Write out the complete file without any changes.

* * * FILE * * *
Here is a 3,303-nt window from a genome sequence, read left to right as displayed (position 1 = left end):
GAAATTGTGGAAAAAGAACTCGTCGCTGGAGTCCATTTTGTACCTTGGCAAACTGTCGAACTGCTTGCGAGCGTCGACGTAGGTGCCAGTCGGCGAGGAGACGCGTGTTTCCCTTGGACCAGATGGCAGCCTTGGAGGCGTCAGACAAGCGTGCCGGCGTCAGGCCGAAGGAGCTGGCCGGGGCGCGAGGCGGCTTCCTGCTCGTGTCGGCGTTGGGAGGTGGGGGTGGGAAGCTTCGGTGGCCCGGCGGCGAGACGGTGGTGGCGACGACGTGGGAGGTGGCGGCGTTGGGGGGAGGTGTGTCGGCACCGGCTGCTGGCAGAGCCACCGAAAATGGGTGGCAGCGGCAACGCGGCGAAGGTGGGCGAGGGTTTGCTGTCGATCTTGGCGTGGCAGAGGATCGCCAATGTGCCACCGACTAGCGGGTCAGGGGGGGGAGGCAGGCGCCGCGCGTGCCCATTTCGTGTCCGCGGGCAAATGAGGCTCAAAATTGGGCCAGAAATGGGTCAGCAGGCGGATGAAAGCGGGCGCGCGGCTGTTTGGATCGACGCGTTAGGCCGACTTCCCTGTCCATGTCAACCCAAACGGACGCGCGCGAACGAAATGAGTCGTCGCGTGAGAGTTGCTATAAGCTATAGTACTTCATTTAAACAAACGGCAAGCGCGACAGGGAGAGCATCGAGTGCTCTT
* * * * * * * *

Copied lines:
Here is a 3,303-nt window from a genome sequence, read left to right as displayed (position 1 = left end):
GAAATTGTGGAAAAAGAACTCGTCGCTGGAGTCCATTTTGTACCTTGGCAAACTGTCGAACTGCTTGCGAGCGTCGACGTAGGTGCCAGTCGGCGAGGAGACGCGTGTTTCCCTTGGACCAGATGGCAGCCTTGGAGGCGTCAGACAAGCGTGCCGGCGTCAGGCCGAAGGAGCTGGCCGGGGCGCGAGGCGGCTTCCTGCTCGTGTCGGCGTTGGGAGGTGGGGGTGGGAAGCTTCGGTGGCCCGGCGGCGAGACGGTGGTGGCGACGACGTGGGAGGTGGCGGCGTTGGGGGGAGGTGTGTCGGCACCGGCTGCTGGCAGAGCCACCGAAAATGGGTGGCAGCGGCAACGCGGCGAAGGTGGGCGAGGGTTTGCTGTCGATCTTGGCGTGGCAGAGGATCGCCAATGTGCCACCGACTAGCGGGTCAGGGGGGGGAGGCAGGCGCCGCGCGTGCCCATTTCGTGTCCGCGGGCAAATGAGGCTCAAAATTGGGCCAGAAATGGGTCAGCAGGCGGATGAAAGCGGGCGCGCGGCTGTTTGGATCGACGCGTTAGGCCGACTTCCCTGTCCATGTCAACCCAAACGGACGCGCGCGAACGAAATGAGTCGTCGCGTGAGAGTTGCTATAAGCTATAGTACTTCATTTAAACAAACGGCAAGCGCGACAGGGAGAGCATCGAGTGCTCTT